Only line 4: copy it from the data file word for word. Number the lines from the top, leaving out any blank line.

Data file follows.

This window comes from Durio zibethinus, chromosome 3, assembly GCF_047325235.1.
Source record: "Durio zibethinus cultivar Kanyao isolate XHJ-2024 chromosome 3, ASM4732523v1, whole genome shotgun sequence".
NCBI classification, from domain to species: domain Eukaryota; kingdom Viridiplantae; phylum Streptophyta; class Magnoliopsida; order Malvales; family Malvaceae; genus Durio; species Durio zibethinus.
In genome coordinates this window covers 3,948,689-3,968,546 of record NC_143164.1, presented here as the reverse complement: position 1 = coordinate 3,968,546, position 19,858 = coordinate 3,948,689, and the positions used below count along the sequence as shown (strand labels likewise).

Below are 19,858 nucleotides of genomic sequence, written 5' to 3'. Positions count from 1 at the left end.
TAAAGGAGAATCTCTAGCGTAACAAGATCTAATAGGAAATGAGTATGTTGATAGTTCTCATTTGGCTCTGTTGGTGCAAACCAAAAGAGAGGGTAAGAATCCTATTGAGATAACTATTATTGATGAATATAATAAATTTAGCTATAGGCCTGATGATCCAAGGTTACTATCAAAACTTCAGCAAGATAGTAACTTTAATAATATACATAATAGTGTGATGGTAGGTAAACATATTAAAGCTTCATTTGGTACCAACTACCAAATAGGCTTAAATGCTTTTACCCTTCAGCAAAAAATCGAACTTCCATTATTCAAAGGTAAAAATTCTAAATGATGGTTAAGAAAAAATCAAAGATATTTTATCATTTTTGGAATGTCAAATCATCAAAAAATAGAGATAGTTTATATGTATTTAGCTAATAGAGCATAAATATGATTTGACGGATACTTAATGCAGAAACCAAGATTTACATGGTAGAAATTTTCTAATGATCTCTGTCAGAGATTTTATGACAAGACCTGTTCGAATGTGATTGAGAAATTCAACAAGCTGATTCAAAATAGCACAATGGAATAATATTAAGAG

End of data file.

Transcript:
In genome coordinates this window covers 3,948,689-3,968,546 of record NC_143164.1, presented here as the reverse complement: position 1 = coordinate 3,968,546, position 19,858 = coordinate 3,948,689, and the positions used below count along the sequence as shown (strand labels likewise).